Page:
A companion piece to on meeting up.
Everything changed in early 2020. All our office locations shut down with immediate effect, for “up to 12 weeks”.
We never went back.
Our office in Elephant and Castle was shuttered permanently and we’ve been remote ever since.
The org has a new office in Canary Wharf, but so far it doesn’t seem to have regained the atmosphere of the old. It’s rare for our team to be in at the same time, and desk booking arrangements mean we’ve no longer got a space to call our own. When I do go into the office, what I often experience is a very quiet sparsely populated environment. People there (including me) are often… on calls.
I’ve been mulling over how things have changed, and what it’s like to be a remote worker.
What’s been lost?
I miss the little rituals and structure of going to the office:
- the bike ride to work
- the crappy showers
- the morning hellos
- the coffee from the shipping container outside UAL
- the post-it based standups
- the ease of “can I borrow you for a minute just to look at this?”
- the bike ride home from work
The presence of work on walls in our team area was easy to underestimate at the time in terms of how well it could communicate.
Being able to go through things that were already to hand with visitors, stakeholders, team members, or interested passers-by was often far simpler than setting up specific presentations and demos.
I feel a sense of loss in no longer having a shared physical space. But I think that sense of loss is inextricably linked to the fact I’ve been entirely in these sorts of environments for decades — from college into work, right up until the pandemic. I absolutely don’t believe the work a team does must be done in person in a shared space, it’s more I’m feeling the effect of the abrupt and fundamental change.
There are those of us lucky enough to have the space to create something of this environment at home. But there’s a difference between lone spaces and shared ones — as a kid I built hides for myself and bases with friends.
A couple of years of observing and conducting research in Teams is not fun for anyone. We lost a lot of the sharp insights into design and interaction that come from close observation in person, whether that’s a lab or popping up unannounced.
The times we’ve managed to do in-person research in the recent past have been a painful reminder of the sheer loss of fidelity of doing this sort of thing only remotely. I am personally really glad that doing in-person UR is starting to make a comeback.
What’s been gained?
From post-its and print outs on walls to Mural and Jira. The things that were very informal have perhaps become much more formal (and maybe more “industry standard” I guess).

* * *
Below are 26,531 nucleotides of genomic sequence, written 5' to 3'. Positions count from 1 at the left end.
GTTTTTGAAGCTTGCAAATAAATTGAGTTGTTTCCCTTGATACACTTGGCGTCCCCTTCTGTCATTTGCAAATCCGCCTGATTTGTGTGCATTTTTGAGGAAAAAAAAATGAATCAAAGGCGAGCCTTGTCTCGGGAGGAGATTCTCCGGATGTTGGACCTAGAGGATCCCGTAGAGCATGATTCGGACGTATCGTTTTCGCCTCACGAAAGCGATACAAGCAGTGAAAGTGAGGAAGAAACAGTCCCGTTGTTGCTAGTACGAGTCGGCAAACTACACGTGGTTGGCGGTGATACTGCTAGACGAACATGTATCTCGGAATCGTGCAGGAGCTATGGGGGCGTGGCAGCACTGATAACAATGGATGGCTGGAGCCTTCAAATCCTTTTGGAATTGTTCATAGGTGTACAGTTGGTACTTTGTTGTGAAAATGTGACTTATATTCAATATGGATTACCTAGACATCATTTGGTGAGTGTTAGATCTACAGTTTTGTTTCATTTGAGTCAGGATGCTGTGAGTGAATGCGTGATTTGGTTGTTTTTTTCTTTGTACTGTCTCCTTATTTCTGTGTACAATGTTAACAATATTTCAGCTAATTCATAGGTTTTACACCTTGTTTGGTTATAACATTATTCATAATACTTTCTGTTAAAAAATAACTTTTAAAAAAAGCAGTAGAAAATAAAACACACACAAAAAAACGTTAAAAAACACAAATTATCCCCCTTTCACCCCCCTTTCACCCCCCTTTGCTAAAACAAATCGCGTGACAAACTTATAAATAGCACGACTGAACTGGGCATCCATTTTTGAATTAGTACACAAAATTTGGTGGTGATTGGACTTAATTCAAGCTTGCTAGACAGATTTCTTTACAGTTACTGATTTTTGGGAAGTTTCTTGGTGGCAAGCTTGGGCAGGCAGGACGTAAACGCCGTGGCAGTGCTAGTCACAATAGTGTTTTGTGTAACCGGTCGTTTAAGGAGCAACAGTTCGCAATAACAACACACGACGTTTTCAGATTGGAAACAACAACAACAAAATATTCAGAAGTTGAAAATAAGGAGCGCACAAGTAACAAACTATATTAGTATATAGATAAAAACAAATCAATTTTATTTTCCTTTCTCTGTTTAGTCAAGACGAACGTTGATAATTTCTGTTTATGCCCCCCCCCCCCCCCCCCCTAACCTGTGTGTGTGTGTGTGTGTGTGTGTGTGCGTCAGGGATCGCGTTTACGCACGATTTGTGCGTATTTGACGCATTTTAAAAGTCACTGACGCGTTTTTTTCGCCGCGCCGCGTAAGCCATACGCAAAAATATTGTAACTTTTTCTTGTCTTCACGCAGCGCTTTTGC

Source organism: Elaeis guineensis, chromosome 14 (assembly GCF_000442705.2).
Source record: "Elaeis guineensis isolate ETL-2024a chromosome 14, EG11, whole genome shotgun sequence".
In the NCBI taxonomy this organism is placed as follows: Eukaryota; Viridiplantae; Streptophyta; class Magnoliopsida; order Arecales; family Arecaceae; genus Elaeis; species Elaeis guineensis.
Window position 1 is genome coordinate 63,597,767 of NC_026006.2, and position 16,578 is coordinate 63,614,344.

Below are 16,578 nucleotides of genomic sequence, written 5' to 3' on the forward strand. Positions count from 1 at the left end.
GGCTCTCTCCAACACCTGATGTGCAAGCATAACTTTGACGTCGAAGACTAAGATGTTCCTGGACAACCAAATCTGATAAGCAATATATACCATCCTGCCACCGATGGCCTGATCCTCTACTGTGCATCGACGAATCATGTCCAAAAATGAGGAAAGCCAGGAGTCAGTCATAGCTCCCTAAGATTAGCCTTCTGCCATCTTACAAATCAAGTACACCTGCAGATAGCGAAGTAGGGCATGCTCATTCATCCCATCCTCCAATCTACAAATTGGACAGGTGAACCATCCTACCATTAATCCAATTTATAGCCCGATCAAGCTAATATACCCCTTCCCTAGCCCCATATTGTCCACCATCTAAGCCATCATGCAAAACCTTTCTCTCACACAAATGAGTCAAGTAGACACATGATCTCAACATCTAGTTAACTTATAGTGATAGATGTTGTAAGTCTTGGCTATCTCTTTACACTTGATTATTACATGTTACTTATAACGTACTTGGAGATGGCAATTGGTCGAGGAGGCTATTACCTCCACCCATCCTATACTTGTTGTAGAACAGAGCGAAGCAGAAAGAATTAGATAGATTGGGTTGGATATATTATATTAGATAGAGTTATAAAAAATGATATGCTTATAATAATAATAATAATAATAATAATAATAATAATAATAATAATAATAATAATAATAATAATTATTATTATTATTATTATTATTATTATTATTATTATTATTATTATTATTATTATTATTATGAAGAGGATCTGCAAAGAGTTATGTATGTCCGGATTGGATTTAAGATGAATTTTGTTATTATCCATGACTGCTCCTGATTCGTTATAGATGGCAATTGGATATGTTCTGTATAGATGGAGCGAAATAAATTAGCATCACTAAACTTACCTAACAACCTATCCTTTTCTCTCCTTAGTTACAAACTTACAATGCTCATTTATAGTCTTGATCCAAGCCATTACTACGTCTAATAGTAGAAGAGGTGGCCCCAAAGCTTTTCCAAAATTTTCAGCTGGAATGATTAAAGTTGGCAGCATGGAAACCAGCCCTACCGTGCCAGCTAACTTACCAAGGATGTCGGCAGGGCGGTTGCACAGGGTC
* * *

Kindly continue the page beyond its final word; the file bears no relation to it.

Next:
I’ve got mixed feelings about the sheer volume of output, and the hoarding instinct that goes with it. The signal is there, but there’s often a lot of noise to go with it.
Conversely I’ve run afoul of not documenting well enough in the past (forgetting decisions or specific iterations etc), and it’s not doing me any harm to write stuff up a bit more and a bit better.
Sharing and collaboration
A “wall of work” in an office space is not very portable. It requires people to come to you.
Tools like Mural and Miro have really come into their own in creating an alternative. I’m not sure these tools are better as they come with their own intrinsic problems of access.
However it’s true to say sharing often and widely with in a distributed manner has become a habit surprisingly quickly. Remote crit sessions or broadcasting a request for feedback very widely — often using a limited window of time rather than organising a big… meeting.
Definitely gained some meetings. Meetings all the time. Working out whether to blur your background or not. Camera on, camera off? Being stuck on mute. Meetings in Teams, meetings in Zoom, meetings in Meet, it goes on.
A lot of the group interaction that seemingly came for free with office space now needs to be quite deliberately arranged. Juggling calendars is definitely one of the most annoying things I do now.
As we’ve always been split over sites, we were kind of “remote first” already. It’s probably fair to say the differences in the way we work as a team are haven’t changed as much as the way we communicate outside the team in the wider org.
What’s been hardest for me is also the area of most possibility. As a largely remote worker, there are opportunities to assess how your work life and personal life intersect — or don’t.
There’s a danger that the two become inextricably blurred to the point when downtime becomes impossible, and having done some work directly related to the pandemic I don’t think I (or many others in the team) really want that to be the norm.
There’s also a truism I subscribe to that ideas don’t always come when you’re plugging away at the computer. It can be those downtime moments when inspiration finally strikes: when I’m walking the dog; when I used to ride to work; or waking up in the middle of the bloody night. If you’re not able to separate yourself in the same way, are you blocking these moments?
So while it’s entirely possible to sleep in, get up at the last second and do the whole day in my pyjamas, I’ve tried to build new rituals:
- walk the dog before work
- a nice shower
- Slack and Teams morning hellos
- make a swish coffee at home
- standups on Teams
- pinging people and chatting a lot on Slack
- trying hard to have a lunch break
- doing something to try to close the day off
In conclusion, being largely remote has, ever so slowly, knocked me for six. I think I can admit that it’s not possible to rewire yourself overnight.
It’s taking years to get used to what a day is like, and it could be a few more. It’s not the new ways of working that cause the pain. What hurts is simply missing people.
So in that vein stay tuned for a companion piece about… meeting up.